> > David C. Ullrich wrote: >> On Thu, 13 Jul 2006 13:52:31 -0400, Hatto von Aquitanien >> <abbot@AugiaDives.hre> wrote: >> >> >firstname.lastname@example.org wrote: >> > >> >> In sci.math Aatu Koskensilta <email@example.com> wrote: >> >>> Hatto von Aquitanien wrote: >> >>>> For example it was recently pointed out that permutations of N >> >>>> result in a demonstration that there exist uncountable bijections. >> >> >> >>> Really? Where can I find out more about this startling discovery? >> >> >> >> The above is Aquitanien's garbled interpretation of the fact >> >> that there exist countable sets that are not recursively >> >> enumerable. >> >> >> >> Stephen >> >If you cannot recursively enumerate it, you can't count it. >> >> That depends on exactly what you mean by "count it". And it >> has no relevance at all to the fact that there exist countable >> non-re sets (luckily "countable" does have a precise definition). > > I was taught that a set is "countable" if there exists a one-to-one > correspondence between the elements of the set and the natural > (counting) numbers.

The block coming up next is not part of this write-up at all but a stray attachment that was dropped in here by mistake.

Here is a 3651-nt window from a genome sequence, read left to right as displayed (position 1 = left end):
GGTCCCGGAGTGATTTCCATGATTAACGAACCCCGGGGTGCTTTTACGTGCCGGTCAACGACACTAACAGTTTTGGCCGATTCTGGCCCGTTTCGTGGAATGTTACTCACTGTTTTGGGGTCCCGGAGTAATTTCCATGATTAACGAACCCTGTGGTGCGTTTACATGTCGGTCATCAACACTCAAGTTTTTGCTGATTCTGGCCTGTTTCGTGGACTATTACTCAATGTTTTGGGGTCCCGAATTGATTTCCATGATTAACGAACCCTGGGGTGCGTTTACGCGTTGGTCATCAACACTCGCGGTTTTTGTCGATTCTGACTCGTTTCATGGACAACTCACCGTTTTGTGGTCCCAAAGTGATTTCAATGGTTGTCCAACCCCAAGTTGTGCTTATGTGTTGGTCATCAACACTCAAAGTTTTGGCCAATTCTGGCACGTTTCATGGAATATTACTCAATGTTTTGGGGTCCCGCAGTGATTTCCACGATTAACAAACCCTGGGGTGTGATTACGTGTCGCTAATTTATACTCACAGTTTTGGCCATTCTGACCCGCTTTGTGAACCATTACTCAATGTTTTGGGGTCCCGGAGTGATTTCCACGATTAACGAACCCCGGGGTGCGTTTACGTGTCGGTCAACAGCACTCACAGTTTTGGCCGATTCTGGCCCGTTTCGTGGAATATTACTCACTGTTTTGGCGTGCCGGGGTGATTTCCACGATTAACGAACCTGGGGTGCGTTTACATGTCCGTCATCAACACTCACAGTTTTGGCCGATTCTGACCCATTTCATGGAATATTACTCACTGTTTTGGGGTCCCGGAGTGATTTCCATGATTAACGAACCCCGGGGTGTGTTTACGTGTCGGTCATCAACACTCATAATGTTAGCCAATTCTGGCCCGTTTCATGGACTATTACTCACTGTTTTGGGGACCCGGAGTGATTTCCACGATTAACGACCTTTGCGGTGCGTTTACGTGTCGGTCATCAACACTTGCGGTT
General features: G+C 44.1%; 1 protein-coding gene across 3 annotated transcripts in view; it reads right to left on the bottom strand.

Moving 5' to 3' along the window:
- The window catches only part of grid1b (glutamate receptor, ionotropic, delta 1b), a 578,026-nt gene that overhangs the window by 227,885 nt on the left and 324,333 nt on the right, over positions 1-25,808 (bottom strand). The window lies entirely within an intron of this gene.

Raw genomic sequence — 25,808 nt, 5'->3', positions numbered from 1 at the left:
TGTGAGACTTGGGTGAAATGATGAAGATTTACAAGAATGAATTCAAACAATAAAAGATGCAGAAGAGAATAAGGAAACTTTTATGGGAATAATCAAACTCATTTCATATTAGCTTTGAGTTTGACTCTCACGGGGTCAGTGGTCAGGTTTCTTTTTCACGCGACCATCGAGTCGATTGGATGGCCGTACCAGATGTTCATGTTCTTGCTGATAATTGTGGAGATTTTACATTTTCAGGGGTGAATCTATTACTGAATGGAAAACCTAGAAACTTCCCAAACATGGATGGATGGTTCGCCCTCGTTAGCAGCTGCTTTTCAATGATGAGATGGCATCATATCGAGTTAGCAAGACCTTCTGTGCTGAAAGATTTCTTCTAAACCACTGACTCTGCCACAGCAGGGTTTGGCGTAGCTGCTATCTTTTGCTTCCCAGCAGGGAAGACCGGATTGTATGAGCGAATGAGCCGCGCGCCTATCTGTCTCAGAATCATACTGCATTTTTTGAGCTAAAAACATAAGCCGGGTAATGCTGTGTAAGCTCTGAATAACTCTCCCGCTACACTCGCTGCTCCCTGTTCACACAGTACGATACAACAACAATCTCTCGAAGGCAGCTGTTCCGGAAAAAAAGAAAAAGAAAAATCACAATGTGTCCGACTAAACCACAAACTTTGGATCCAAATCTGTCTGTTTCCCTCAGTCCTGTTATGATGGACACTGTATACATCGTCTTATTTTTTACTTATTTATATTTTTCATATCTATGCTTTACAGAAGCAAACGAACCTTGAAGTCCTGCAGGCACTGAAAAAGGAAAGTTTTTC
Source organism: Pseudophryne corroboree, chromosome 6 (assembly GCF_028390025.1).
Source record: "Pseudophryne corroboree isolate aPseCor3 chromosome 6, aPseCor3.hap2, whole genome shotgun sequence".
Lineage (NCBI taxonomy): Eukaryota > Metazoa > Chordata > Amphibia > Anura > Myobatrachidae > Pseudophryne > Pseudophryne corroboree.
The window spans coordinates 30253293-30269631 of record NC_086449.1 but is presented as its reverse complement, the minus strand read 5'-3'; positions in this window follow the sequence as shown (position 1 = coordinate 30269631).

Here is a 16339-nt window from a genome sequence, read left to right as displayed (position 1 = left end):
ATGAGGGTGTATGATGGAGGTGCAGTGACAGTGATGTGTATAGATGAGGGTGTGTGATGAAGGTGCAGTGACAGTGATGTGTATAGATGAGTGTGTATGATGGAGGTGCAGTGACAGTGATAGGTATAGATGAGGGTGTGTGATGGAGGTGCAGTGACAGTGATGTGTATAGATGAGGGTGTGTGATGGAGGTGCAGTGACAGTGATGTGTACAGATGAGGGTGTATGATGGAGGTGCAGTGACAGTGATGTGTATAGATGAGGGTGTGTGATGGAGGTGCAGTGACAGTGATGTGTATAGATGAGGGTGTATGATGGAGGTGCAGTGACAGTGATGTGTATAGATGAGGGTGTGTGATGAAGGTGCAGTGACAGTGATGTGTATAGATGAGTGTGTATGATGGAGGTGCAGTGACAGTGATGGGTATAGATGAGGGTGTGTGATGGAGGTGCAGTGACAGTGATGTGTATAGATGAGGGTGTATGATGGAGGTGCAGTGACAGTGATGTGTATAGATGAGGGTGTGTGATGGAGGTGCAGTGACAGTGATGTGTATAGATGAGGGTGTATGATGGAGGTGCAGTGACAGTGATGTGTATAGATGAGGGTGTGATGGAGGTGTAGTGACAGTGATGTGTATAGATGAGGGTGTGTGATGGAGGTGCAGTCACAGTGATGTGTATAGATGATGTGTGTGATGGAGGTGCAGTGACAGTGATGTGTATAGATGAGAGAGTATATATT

Long before David's troll I had already retracted my statement. In the case of finite systems, there is no consequential distinction between the concepts of recursive enumerability. What had been stated is that there are 1-1 mappings to the natural numbers which are not recursively enumerable. Since I have grown very suspicious of the idea of manipulating the set of natural numbers using operations originally developed for finite sets, when I saw the claim that these mappings were countable and yet uncomputable, I over reacted in defense of rationality. I had failed to realize that the elements could be counted anonymously.
But as a general rule, I'm not going to accept definitions of terms such as countable which are not consistent with one cow, two cows, three cows... -- Nil conscire sibi